Living luxuriously in Abu Dhabi and Dubai

Known as the “Las Vegas of the Middle East,” the UAE is a tourist-friendly destination

Photo: Pixabay
Sheikh Zayed Grand Mosque, the country’s center of worship, is a modern paragon of traditional Islamic style. Like much in Dubai, it’s oversized—it can accomodate 40,000 worshippers, boasts the world’s largest carpet, and one of its many crystal chandeliers is the third largest in the world.

Arlene & Thor Larsen
Fishkill, N.Y.

The next time you’re dreaming of sunnier skies, ignore your tendency toward the familiar and think more creatively about a change of venue. While Miami, Bermuda, and Palm Springs conjure up visions of warmth, sunshine, and resorts ready to cater to your every whim, consider instead someplace further afield: the United Arab Emirates.

Dubai and Abu Dhabi are two of the richest and most powerful of the seven emirates that make up the UAE. Europeans and Asians flock to this part of the world, renown as a tourist destination, to be pampered at luxurious resorts and hotels that run the gamut from modest to lavish enough for kings and sheikhs.

Because a popular tour company that we had used before was running a special and our frugal mind-set could not resist a bargain, we signed up for a trip in November. Needless to say, one should avoid this area from June through August due to excessive heat. November provided sunny days with temperatures in the 70s and low 80s, and the Persian Gulf swept in pleasant breezes.

Upon leaving the airport, the first thing that strikes you about the country is the jaw-dropping architecture. The trip to the UAE is all about the skyline as you ride down the streets marveling at the gravity-defying unique designs, one after another. What makes Dubai and Abu Dhabi so impressive is the fact that almost all buildings you see are fairly new. While people have lived here since the Bronze Age, the area had been poor with farming and pearl diving being the main occupations until the discovery of oil around the 1960s. With the development of the oil industry and the advantageous location for commerce and free ports, Abu Dhabi and Dubai have exploded in growth, importing many workers and construction companies to build these beautiful skyscrapers and luxurious residences.

Photo: Sam valadi / Flickr
The UAE is known for its massive construction projects, like the Burj Al Arab, a luxury hotel that sits on its own constructed island. It is the third-tallest hotel in the world (if you include the non-occupiable space above its helipad).

Besides the beaches and golf courses, shopping in the amazing oversized malls is the main diversion for tourists and locals alike. The shopping malls we saw were constructed and decorated like palaces with different colored marbles, stained glass, and crystal chandeliers. Some even had waterfalls, mosaics, sculptures, mobiles, and other art works. Play lands with gigantic amusement rides for children were provided at some malls, and one had a professional-sized ice rink. Another mall had a large aquarium where you could scuba-dive with the fish, and one even had an indoor ski slope with a chair lift so the kids could get in a few runs while parents shop. The dizzying array of shops and restaurants could keep you entertained for days. There are restaurants from all over the world: Asian, Italian, French, Indian, and even American fast food. The stores ran the economic gamut from Tiffany, De Beers, Gucci, and Louis Vuitton to H&M and American Eagle. Any shop in New York, Paris, or London is available here with no tax added.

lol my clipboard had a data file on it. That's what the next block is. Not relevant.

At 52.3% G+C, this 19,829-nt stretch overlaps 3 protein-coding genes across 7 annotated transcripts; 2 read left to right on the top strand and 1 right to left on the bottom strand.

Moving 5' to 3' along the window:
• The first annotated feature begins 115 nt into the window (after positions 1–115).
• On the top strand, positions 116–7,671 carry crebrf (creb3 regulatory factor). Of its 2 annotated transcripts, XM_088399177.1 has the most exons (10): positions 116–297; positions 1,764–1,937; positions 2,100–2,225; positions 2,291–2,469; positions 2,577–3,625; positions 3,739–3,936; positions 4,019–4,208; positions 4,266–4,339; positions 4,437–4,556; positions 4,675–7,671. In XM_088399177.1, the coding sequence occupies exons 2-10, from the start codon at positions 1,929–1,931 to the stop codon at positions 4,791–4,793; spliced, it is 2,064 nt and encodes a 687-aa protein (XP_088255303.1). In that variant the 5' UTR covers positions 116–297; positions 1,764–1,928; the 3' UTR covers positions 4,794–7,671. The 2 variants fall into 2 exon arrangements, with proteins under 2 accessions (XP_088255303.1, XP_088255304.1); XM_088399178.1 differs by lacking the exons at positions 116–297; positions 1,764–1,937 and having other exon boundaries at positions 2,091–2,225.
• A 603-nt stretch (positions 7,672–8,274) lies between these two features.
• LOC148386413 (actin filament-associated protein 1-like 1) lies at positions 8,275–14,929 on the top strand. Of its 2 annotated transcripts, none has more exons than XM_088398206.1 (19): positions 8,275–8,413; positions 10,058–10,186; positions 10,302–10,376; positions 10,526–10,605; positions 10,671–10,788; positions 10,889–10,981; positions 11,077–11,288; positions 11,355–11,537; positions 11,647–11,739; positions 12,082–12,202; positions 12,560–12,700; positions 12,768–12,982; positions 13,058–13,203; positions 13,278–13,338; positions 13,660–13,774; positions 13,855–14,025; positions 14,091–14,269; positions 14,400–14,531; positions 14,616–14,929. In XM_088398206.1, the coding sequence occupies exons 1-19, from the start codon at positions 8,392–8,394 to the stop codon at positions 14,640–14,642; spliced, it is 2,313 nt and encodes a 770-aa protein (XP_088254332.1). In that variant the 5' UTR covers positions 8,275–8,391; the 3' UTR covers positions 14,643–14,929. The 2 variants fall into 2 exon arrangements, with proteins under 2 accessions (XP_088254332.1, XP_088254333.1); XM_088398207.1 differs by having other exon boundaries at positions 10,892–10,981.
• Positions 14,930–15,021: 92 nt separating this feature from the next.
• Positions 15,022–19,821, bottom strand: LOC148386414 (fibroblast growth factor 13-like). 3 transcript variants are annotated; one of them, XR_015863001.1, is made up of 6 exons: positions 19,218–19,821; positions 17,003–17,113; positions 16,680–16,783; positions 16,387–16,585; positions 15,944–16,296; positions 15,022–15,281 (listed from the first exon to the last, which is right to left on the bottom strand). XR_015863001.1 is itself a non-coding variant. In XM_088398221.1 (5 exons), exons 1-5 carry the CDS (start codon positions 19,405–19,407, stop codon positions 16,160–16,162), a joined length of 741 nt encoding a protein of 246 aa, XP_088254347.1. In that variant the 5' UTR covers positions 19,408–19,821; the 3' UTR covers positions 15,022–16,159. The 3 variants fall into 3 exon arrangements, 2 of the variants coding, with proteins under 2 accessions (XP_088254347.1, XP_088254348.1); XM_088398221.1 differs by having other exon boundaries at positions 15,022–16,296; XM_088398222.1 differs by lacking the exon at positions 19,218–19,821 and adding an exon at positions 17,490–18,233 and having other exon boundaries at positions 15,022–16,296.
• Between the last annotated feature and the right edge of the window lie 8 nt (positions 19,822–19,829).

On our first full day in Abu Dhabi, we were taken to the massive and recently completed Sheikh Zayed Mosque, which accommodates 40,000 worshipers and is the largest mosque in UAE. The seven enormous crystal chandeliers, the 96 columns in-laid with marble and mother-of-pearl, and the 35 tons of Iranian custom carpet provide a stunning visual experience.

As you ride along the Corniche, overlooking the Persian Gulf, you view a large island with two buildings in the harbor. One building is the royal palace that belongs to the sheikh and the other is the Emirates Palace hotel. Since the sheikh did not invite us for tea, we did the next best thing: we went to high tea at the Emirates Palace with its Swarovski crystal chandeliers and gold-lined walls.

Due to the diverse immigrants living here and the country’s desire to have a significant international role, English is the main language. The constitution provides for freedom of religion although the UAE is officially a Muslim nation.

One of the most interesting aspects of our visit was experiencing the unique Muslim culture here. The people are very wealthy and well educated, and women have considerably more freedom than in some Muslim countries. Women typically accessorize their modest clothing with beautiful designer shoes and lots of gold and diamonds and drive luxury cars such as Mercedes and BMWs.

The weather was perfect, the food was diverse and excellent, the culture was unique, and the people were very friendly and accommodating.

This article originally appeared in the May 19, 2017, issue of The Norwegian American. To subscribe, visit SUBSCRIBE or call us at (206) 784-4617.

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